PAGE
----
Index – Abroad – 48 million birds were slaughtered last year in the largest bird flu to date

Bird flu has appeared in several counties in Hungary this summer, most recently in Hajdu district of Bihar Virus detected. Already before Csongrád-CsanádAnd the Pax KisconBeside ZAPOLEX Zatmar Berig Also appeared in the county. In August, Nabih announced this in Hungary is over bird flu season. However, the situation is different across Europe.

In the UK, 161 cases of highly infectious (pathogen) avian influenza (HPAI) were detected in poultry and captive birds, resulting in the culling of 3.2 million birds. The previous record of 26 cases was set in 2021, A . reports BBC.

According to the UK government, culled birds make up a small percentage of the total production – around 20 million birds per week.

In previous years, the virus mostly stopped in the summer months, but this epidemic continues year-round and spreads more easily among bird populations. The number of cases will continue to rise in the coming months as migratory birds return to the UK, bringing with it the risk of disease spreading to flocks, said Christine Middlemes, UK’s chief veterinary officer.

Avian influenza has been detected in 37 countries

The European Food Safety Authority (EFSA), the European Center for Disease Prevention and Control (ECDC) and the European Union Reference Laboratory for Avian Flu published on Monday. to Europe And the latest UK bird flu data, to track outbreaks from October 2021 to September 9, 2022.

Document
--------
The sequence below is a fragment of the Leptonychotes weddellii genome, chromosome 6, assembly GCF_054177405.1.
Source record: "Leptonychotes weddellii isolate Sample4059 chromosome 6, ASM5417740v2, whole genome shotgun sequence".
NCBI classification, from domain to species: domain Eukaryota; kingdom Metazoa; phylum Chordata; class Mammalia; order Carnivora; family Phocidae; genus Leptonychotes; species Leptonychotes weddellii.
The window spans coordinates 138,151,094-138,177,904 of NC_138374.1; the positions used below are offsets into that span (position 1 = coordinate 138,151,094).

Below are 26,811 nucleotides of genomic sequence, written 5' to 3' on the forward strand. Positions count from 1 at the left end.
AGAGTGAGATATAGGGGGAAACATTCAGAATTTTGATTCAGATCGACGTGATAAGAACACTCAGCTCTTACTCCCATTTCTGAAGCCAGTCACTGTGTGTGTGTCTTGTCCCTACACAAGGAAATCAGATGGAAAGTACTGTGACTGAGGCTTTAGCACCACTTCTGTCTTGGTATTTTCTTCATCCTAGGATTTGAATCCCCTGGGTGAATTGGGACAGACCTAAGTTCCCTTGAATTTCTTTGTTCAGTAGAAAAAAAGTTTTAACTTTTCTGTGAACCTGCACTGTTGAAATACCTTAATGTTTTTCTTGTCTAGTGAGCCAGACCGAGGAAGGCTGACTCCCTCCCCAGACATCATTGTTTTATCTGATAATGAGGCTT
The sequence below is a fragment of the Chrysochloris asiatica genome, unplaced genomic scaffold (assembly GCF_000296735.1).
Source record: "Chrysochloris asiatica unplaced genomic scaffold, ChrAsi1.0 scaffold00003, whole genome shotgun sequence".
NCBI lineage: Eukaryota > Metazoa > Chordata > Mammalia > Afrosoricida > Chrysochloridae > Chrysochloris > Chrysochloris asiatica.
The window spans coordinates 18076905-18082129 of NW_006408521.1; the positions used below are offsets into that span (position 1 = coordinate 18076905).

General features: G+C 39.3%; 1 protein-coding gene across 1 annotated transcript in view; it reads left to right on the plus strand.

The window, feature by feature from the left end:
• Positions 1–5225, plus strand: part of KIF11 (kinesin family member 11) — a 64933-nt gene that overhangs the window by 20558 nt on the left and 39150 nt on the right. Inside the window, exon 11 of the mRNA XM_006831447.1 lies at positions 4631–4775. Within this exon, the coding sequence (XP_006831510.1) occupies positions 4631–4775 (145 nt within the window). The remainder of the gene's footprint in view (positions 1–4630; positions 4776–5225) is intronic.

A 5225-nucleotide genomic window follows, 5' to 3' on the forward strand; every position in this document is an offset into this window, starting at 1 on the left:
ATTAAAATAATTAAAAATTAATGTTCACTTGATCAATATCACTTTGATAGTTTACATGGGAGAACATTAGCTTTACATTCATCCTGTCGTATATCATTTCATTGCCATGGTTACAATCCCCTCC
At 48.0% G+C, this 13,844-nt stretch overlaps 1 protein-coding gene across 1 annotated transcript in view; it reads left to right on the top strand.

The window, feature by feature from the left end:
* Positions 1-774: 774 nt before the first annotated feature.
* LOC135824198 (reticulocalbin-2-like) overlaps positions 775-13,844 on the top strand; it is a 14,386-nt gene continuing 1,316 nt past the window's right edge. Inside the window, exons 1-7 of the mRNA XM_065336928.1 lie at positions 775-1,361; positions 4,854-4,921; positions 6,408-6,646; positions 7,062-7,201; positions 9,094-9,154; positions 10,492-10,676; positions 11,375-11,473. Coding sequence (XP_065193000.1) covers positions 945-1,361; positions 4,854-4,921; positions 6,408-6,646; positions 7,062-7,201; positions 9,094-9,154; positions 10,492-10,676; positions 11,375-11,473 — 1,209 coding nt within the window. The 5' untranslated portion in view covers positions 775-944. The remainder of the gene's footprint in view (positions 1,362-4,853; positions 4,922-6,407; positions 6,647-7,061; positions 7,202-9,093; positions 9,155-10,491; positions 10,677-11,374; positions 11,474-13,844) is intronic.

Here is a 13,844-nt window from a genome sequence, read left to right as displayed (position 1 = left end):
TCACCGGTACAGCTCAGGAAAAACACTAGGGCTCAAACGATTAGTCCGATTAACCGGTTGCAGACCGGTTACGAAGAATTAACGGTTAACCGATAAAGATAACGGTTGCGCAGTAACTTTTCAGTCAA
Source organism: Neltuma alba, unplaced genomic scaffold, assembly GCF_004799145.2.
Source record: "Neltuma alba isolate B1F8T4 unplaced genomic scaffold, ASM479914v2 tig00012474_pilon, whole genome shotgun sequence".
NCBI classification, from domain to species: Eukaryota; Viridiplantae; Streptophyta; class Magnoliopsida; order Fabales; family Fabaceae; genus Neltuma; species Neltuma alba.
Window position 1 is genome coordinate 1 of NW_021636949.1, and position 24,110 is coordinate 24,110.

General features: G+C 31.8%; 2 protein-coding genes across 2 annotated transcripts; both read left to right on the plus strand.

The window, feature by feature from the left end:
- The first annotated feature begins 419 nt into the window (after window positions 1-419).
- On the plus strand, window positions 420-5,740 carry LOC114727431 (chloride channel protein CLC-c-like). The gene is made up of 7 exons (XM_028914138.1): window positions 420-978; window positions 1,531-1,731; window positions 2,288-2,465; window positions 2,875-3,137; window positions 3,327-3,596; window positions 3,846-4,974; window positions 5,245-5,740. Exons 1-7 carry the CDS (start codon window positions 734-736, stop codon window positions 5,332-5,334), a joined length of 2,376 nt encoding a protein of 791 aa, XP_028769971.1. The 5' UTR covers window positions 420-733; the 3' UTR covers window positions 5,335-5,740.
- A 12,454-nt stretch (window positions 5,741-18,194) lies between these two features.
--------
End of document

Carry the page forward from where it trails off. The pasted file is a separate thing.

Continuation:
A total of 47.7 million birds had died after the epidemic affected more than 2,600 birds and captive birds as of September 9.

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The report also revealed that the virus was detected in 3,573 wild birds, infecting 37 countries and extending from Svalbard to southern Portugal and eastern Ukraine. But the report cautioned that this statistic does not reflect the true figure, which could be higher.

Although no human cases of infection have been recorded in the European Union, there was one in southwest England in January. Andrea Ammon, director of the center, warned that agricultural and livestock workers remain “at increased risk of infection” and called on employers to improve safety.

(Cover Image: China Photos/Getty Images)

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